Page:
The NWTF Missouri State Chapter is working with the U.S. Fish and Wildlife Service to increase wildlife habitat and overall ecosystem health on the Big Muddy National Fish and Wildlife Refuge.
Nicknamed the Big Muddy because of its cloudy, sediment-filled waters, the lower Missouri River is the largest free-flowing river in the country. It encompasses about 1.5 million acres of essential bottomland habitat for many plant and wildlife species, including wild turkeys.
The FWS established a nearly 30,000-acre refuge around the river in 1994 after the “Great Flood of 1993,” among the most devasting in the nation’s history.
Shortly after the refuge was instituted, the FWS enacted a plan to both reestablish and conserve the area’s unique riparian habitats, seasonal wetlands, bottomland forests and native floodplain grasslands ravaged by the flood. For almost three decades, the FWS has continually achieved conservation objectives that have returned the area to its former glory.
However, the refuge recently acquired 510 acres of private land that needed some work to transform it back to its native habitat type.
Through collaboration with the NWTF, Pheasants/Quail Forever and the Army Corps of Engineers, work is underway to revitalize this newly acquired parcel to a diverse mix of floodplain prairie habitat.
The NWTF Missouri State Chapter allocated $12,000 from its Super Fund to help purchase a mixture of native grasses and wildflowers, which were planted earlier this year.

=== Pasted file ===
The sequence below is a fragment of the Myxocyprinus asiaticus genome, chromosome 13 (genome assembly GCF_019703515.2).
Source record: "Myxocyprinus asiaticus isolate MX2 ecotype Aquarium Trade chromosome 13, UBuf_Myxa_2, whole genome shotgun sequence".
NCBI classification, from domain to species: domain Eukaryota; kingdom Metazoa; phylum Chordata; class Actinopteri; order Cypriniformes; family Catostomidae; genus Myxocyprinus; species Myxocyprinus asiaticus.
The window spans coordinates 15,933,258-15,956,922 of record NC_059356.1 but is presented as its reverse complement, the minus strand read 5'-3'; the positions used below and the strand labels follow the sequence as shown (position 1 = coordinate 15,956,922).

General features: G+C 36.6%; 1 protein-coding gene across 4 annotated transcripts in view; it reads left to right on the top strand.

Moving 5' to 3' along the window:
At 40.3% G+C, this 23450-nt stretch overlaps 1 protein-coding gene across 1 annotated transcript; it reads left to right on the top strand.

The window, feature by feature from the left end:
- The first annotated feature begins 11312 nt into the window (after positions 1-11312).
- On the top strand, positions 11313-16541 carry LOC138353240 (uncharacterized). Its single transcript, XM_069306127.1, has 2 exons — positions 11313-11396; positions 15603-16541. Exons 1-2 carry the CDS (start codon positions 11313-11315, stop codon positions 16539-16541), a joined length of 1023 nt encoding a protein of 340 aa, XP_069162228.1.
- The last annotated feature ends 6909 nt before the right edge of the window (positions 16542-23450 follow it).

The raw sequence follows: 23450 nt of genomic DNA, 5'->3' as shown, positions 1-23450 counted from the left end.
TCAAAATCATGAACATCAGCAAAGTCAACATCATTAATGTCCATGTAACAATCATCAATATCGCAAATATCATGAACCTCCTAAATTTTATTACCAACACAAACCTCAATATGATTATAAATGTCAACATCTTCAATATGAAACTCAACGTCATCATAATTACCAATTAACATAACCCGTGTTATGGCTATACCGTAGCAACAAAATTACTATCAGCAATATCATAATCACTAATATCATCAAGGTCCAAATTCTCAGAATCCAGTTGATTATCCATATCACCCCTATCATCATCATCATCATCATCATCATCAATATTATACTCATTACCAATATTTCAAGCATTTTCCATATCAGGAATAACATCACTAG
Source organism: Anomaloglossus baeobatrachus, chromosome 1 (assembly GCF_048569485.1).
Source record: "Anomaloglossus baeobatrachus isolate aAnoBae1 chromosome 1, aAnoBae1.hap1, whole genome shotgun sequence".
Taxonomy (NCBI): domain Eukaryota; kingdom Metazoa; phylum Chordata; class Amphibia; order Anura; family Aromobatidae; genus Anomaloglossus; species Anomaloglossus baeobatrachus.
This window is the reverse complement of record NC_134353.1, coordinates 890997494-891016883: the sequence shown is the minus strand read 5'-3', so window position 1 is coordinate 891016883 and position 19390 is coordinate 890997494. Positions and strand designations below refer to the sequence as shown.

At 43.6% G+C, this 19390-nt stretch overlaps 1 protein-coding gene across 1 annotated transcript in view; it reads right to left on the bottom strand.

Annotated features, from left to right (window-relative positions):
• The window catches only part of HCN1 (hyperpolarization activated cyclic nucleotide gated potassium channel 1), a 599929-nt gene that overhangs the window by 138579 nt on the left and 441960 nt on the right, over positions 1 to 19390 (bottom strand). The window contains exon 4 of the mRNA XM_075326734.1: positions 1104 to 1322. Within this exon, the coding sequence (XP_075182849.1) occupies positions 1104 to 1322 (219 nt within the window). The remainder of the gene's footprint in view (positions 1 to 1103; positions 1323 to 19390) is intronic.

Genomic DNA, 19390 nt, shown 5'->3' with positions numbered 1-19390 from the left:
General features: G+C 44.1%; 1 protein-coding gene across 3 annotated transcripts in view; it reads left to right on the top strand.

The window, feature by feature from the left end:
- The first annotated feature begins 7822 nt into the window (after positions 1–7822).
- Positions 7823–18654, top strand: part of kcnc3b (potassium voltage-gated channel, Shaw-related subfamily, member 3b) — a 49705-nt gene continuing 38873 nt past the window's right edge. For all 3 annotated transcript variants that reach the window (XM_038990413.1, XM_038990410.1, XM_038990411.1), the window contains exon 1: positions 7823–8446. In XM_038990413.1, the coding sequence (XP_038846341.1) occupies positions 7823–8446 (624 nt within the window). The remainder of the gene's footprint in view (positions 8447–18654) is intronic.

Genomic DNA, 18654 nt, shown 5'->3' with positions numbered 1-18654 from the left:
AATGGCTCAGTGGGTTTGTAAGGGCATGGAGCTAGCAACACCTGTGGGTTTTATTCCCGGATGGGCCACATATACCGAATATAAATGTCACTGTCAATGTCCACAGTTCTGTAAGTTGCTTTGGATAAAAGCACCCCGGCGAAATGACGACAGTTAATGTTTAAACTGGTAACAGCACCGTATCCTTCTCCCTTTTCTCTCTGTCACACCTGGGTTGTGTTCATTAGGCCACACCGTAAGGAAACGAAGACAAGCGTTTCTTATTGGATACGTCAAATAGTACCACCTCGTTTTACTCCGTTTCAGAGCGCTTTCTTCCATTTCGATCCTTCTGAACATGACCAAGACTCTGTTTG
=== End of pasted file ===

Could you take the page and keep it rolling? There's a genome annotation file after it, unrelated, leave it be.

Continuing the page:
“The seed planting will restore all 510 acres of critical prairie habitat and will bolster the value of the overall ecosystem,” said John Burk, NWTF district biologist for Missouri, Iowa and Illinois. “Recent research data tells us that one of the single biggest reasons for our turkey decline is a significant decline in poult survival from what it had been when we were setting harvest records every year almost 20 years ago.
The most efficient and effective way to improve poult survival is to improve the quantity and quality of early brood rearing habitat; this project does just that and at a significant scale. The project goes beyond just game species, though. It benefits declining pollinators and grassland-dependent bird species, such as the eastern meadowlark and dickcissels. It’s really all-encompassing.”
After the wildflowers and native grasses are established, the 510 areas will be managed in perpetuity, specifically through the Big Muddy National Wildlife Refuge’s Prescribed Fire Program.
This work complements the refuge’s objective of restoring and maintaining 5,200 acres of high-quality prairie habitat over the next 15 years.
Moreover, all 510 acres impacted by this prairie restoration project will be open to outdoor recreation opportunities, including hunting.
“This project really showcases what the NWTF is all about,” Burk said. “Improving wild turkey habitat and increasing hunting opportunities, while benefiting many other species and improving the overall health of the ecological community. Healthy habitats equal healthy harvests.”
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